The heavy black lines on the two final photos show where the fabric is trimmed away after it is draped.
Many people think of the Victorian dress as dull and drab, and to be sure there were many browns and blacks chosen as best dresses, because they were appropriate for nearly any occasion one might require. Demorest Magazine reported in 1883, "In this country prettiness in prints has had to give way: to utility, to such samples as could be depended upon to stand the brutal kind of washing to which they were subject to; having no confidence in the permanence of pretty colors, the housekeeper took refuge in dingy neutrality, giving an impression, based on experience, that the uglier the pattern the more certainly it could be relied upon to 'wash'. " The more neutral the color the more confident the average woman felt it would last well throughout its wearing. All of this however did not mean there were not some VERY vivid colors available.
In 1856 William Perkins, home on break from chemist school, was experimenting with a way to make a synthetic quinine, accidently discovered the first of the aniline dyestuffs- a bright pinky-purple that would become known as magenta or "aniline red". Initial experiments with this color showed that it would dye silk in a manner that would make it colorfast even in light- a severe problem with most natural purple dyestuffs. Other brilliant colors such as Fuchsine, Perkin's green, Britannia Violet and many more (Check out the Dreamstress's article on his dyes!)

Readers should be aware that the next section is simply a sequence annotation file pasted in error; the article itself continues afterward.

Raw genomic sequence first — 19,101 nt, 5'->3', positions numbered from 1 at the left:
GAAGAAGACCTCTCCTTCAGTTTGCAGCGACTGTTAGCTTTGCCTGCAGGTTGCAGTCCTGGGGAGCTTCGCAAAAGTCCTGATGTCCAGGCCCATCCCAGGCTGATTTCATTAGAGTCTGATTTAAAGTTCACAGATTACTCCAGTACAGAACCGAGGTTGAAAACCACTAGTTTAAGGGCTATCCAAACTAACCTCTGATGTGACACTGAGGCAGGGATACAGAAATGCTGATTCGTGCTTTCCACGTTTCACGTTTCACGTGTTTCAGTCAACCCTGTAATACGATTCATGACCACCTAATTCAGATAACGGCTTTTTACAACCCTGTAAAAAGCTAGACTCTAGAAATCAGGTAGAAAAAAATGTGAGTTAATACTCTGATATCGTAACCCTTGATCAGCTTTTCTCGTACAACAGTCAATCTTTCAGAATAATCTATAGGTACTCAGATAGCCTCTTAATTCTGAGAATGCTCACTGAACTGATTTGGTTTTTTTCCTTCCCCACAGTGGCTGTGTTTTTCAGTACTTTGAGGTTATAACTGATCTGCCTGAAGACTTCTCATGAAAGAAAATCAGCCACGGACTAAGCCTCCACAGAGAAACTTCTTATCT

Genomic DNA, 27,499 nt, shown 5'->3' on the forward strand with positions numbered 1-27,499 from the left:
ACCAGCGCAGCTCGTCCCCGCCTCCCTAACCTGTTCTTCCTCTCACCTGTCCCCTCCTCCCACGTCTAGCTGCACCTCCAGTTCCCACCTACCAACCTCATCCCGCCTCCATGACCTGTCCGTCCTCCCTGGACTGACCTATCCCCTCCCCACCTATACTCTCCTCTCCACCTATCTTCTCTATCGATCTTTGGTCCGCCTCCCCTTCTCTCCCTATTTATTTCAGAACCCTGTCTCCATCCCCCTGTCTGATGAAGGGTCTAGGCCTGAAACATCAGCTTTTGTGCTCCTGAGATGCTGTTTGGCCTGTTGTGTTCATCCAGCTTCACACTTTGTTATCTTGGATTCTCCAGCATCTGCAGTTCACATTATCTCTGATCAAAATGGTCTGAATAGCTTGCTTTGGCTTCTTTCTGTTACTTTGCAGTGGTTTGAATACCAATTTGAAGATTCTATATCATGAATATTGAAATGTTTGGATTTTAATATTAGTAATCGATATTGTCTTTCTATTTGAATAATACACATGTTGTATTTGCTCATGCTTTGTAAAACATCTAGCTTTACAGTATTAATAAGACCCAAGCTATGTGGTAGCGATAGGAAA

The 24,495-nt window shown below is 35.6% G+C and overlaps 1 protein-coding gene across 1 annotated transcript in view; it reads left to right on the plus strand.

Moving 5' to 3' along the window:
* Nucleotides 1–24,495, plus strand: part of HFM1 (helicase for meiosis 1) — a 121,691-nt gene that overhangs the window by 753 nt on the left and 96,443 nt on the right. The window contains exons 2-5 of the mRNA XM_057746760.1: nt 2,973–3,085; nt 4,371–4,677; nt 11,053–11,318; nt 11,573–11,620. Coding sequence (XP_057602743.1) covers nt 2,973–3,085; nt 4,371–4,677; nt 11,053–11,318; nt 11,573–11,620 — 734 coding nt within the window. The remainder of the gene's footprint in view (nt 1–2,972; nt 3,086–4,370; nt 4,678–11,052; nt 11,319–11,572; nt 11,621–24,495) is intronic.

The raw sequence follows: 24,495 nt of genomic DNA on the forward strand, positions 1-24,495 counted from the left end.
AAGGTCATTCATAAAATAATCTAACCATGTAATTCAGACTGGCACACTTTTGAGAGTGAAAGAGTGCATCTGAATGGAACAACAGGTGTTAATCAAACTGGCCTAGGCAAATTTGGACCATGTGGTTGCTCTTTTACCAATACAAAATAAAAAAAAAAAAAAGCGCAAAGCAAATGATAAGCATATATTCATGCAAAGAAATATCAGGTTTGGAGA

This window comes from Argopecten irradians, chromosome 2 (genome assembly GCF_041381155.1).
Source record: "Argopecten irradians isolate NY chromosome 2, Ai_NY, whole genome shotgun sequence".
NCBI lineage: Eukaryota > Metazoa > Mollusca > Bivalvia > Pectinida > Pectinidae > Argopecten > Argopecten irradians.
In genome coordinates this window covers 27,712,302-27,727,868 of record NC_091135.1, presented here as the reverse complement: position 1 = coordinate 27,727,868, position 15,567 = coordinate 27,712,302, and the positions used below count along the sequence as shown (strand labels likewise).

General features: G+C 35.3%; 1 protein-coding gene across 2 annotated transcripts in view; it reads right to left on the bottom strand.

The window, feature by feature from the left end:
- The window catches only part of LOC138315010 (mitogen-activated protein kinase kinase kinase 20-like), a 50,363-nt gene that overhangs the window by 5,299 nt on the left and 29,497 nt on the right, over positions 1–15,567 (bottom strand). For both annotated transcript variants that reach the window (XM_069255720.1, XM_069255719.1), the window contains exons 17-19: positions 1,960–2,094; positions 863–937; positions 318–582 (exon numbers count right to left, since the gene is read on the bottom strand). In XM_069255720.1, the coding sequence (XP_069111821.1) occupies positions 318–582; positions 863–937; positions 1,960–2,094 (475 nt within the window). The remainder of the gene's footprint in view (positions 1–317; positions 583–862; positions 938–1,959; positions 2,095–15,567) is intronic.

A few more of my brightly colored favorites in the nicer dress category!
So does this mean there are NO brightly colored cottons? Purple dye on cotton was notoriously fugitive until after the turn of the century. So while there are "some" brighter colors to be found in cotton fabrics you are going to see pinks and reds as your most common options for bright colors.